In Ubuntu 12.04 I use CTRL-R to enter a reverse history search. If the command I want is not found (after repeated CTRL-R), how do I immediately exit back to the (empty) command prompt with no historical command entered or executed on the command line?

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    I can not believe that I googled this and that it has been asked and answered already :D – Nikhil Jul 9 at 14:13

CtrlG this will abort the search


You can use:

  • The Emacs style keyboard quit command, Ctrl-G. Default key bindings in bash are purposefully Emacs-like.
  • The Vi style return to normal mode key bindings, Esc or Ctrl-[ (they're the same thing) .
  • Send a SIGKILL signal, Ctrl-C.

The first two have the least visible effect.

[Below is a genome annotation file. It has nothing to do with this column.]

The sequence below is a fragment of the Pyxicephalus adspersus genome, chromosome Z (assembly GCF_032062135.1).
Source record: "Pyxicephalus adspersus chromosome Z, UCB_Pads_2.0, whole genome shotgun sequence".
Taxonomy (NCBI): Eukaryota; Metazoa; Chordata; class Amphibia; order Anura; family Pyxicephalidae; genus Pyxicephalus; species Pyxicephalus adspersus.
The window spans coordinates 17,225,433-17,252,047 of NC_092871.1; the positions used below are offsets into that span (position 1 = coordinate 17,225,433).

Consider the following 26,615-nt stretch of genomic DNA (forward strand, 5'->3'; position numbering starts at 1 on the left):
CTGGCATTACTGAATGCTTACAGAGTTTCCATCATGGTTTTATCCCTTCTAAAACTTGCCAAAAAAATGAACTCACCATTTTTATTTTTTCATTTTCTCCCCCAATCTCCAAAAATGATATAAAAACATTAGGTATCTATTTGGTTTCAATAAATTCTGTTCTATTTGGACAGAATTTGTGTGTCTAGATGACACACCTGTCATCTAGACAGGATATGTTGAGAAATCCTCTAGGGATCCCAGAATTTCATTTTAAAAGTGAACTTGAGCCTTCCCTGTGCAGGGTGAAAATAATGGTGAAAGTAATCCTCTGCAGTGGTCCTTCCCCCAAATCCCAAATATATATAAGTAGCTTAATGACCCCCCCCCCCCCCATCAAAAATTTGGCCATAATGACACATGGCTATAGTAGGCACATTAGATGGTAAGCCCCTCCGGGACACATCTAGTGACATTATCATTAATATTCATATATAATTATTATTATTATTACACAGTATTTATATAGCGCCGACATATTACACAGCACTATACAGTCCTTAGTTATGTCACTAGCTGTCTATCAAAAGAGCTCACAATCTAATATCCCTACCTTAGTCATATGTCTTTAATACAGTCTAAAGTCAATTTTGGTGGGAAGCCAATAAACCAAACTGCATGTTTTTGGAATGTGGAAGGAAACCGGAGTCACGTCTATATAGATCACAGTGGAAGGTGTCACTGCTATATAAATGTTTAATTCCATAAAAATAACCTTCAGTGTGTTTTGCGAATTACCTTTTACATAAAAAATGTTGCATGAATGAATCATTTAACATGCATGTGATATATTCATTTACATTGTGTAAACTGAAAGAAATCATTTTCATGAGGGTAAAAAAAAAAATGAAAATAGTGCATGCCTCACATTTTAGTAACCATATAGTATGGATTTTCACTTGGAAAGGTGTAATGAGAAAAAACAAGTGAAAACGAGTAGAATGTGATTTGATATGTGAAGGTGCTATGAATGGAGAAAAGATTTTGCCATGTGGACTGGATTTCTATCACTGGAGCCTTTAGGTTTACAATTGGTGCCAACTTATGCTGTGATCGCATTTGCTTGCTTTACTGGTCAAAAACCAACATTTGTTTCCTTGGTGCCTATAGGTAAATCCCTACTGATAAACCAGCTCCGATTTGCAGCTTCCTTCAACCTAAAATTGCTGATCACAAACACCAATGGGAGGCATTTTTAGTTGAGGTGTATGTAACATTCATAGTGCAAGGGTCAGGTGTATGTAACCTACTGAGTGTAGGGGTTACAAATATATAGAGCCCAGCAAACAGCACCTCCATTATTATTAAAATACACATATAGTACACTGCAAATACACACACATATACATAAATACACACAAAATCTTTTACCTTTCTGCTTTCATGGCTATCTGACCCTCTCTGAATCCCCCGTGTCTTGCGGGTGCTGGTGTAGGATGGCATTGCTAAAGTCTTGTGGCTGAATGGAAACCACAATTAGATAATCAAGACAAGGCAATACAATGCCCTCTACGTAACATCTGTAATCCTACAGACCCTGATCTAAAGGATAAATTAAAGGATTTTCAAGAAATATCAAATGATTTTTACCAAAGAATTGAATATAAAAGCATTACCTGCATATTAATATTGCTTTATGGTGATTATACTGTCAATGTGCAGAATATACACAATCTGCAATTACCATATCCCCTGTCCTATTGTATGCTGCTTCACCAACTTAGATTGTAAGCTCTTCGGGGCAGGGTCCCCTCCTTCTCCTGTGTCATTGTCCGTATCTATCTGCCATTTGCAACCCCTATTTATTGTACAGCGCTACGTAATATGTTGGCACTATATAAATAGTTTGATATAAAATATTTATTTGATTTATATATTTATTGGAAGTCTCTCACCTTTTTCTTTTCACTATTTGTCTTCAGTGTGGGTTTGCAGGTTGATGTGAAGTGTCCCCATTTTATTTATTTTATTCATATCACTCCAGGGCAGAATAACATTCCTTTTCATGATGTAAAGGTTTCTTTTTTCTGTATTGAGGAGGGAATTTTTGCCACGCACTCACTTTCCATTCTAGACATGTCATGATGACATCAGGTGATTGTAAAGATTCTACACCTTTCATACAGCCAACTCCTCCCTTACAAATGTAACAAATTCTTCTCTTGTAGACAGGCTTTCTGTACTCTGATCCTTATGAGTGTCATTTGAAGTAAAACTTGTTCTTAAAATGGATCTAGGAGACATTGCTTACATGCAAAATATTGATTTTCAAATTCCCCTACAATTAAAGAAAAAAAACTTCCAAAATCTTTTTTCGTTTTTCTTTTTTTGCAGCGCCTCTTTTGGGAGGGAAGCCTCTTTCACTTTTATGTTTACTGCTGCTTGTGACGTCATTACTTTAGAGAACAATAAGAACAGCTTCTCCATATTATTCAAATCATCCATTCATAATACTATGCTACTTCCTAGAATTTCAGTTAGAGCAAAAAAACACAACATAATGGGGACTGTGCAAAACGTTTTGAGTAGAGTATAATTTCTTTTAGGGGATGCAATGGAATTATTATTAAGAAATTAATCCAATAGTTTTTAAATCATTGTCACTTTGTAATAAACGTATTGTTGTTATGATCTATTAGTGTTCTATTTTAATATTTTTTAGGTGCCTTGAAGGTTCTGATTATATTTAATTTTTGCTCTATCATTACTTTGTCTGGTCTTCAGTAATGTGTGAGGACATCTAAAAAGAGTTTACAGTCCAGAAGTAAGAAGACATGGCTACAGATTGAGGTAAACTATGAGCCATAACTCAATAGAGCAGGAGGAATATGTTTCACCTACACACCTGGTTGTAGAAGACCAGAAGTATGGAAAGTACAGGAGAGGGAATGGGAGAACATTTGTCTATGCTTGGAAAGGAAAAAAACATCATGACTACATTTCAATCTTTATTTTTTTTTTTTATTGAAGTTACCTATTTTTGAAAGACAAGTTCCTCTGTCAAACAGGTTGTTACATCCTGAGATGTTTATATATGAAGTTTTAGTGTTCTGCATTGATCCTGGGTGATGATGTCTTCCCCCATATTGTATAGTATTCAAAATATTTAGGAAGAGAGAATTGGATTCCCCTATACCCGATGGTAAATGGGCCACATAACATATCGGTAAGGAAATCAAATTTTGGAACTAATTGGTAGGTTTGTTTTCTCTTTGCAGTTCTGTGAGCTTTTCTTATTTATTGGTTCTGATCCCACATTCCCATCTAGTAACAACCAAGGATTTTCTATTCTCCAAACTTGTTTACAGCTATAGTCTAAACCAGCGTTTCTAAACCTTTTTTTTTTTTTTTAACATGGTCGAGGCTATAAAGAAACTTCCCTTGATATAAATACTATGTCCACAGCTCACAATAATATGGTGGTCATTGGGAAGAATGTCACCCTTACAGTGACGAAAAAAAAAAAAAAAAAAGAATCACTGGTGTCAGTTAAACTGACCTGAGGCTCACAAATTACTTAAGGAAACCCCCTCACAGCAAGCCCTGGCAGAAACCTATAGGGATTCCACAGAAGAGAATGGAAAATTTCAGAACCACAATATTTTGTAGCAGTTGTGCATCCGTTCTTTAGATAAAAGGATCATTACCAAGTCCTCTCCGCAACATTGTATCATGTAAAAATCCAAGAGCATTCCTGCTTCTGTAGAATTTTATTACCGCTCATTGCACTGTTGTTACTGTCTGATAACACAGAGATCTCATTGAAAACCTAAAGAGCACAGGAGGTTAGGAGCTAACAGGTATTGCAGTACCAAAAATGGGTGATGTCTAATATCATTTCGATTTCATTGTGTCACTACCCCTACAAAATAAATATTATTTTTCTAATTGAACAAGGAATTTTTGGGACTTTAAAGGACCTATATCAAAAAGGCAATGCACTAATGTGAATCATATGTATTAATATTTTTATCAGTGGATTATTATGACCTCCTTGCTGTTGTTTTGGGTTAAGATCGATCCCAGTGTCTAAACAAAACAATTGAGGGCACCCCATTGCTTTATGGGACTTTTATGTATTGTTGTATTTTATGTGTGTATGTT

• {Grin} You can prevent the display of "^C" if you add stty -ctlecho to your startup files (.bashrc,.profile,.zshrc, etc) Now ALL three methods have least visible effect. – lornix Jul 14 '12 at 17:39
  • for some reason Esc and Ctrl-C do not work on the Ubuntu systems I have tried (including my current 12.04). – MountainX Jul 15 '12 at 17:52
  • @lornix: I like to have visual feedback of Ctrl-C. Just imagine the psychological impact of pressing Ctrl-C before submitting a command like rm -rf / (extreme example), going away, then coming back to the terminal. There's practical joke potential in this, of course. – Alexios Oct 8 '12 at 7:51

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